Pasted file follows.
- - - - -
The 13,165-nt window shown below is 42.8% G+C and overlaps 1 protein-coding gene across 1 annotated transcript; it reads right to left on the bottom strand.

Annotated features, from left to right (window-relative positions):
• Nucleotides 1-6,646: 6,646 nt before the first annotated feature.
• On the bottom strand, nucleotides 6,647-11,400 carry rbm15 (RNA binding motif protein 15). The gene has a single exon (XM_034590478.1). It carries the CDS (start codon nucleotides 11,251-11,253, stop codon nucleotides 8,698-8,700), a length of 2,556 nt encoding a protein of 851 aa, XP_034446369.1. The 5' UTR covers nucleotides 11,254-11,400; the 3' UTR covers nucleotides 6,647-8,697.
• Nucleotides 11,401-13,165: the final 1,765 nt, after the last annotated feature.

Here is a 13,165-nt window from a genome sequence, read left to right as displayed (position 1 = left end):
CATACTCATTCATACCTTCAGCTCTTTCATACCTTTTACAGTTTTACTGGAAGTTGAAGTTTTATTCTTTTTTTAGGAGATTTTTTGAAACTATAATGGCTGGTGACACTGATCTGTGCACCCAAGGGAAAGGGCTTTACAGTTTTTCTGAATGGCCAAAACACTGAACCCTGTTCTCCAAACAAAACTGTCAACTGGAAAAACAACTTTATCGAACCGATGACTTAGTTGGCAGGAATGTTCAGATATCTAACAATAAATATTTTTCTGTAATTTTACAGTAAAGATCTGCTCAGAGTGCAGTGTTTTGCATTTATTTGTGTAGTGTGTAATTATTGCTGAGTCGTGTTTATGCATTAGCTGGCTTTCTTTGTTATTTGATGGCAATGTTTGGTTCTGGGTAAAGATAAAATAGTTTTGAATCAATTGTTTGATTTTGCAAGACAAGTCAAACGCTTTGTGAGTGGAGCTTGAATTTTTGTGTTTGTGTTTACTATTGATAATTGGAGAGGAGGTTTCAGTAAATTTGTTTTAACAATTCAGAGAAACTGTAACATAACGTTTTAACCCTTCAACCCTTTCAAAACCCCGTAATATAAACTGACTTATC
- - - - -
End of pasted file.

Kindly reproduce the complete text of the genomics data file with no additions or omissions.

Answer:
The 13,165-nt window shown below is 42.8% G+C and overlaps 1 protein-coding gene across 1 annotated transcript; it reads right to left on the bottom strand.

Annotated features, from left to right (window-relative positions):
• Nucleotides 1-6,646: 6,646 nt before the first annotated feature.
• On the bottom strand, nucleotides 6,647-11,400 carry rbm15 (RNA binding motif protein 15). The gene has a single exon (XM_034590478.1). It carries the CDS (start codon nucleotides 11,251-11,253, stop codon nucleotides 8,698-8,700), a length of 2,556 nt encoding a protein of 851 aa, XP_034446369.1. The 5' UTR covers nucleotides 11,254-11,400; the 3' UTR covers nucleotides 6,647-8,697.
• Nucleotides 11,401-13,165: the final 1,765 nt, after the last annotated feature.

Here is a 13,165-nt window from a genome sequence, read left to right as displayed (position 1 = left end):
CATACTCATTCATACCTTCAGCTCTTTCATACCTTTTACAGTTTTACTGGAAGTTGAAGTTTTATTCTTTTTTTAGGAGATTTTTTGAAACTATAATGGCTGGTGACACTGATCTGTGCACCCAAGGGAAAGGGCTTTACAGTTTTTCTGAATGGCCAAAACACTGAACCCTGTTCTCCAAACAAAACTGTCAACTGGAAAAACAACTTTATCGAACCGATGACTTAGTTGGCAGGAATGTTCAGATATCTAACAATAAATATTTTTCTGTAATTTTACAGTAAAGATCTGCTCAGAGTGCAGTGTTTTGCATTTATTTGTGTAGTGTGTAATTATTGCTGAGTCGTGTTTATGCATTAGCTGGCTTTCTTTGTTATTTGATGGCAATGTTTGGTTCTGGGTAAAGATAAAATAGTTTTGAATCAATTGTTTGATTTTGCAAGACAAGTCAAACGCTTTGTGAGTGGAGCTTGAATTTTTGTGTTTGTGTTTACTATTGATAATTGGAGAGGAGGTTTCAGTAAATTTGTTTTAACAATTCAGAGAAACTGTAACATAACGTTTTAACCCTTCAACCCTTTCAAAACCCCGTAATATAAACTGACTTATC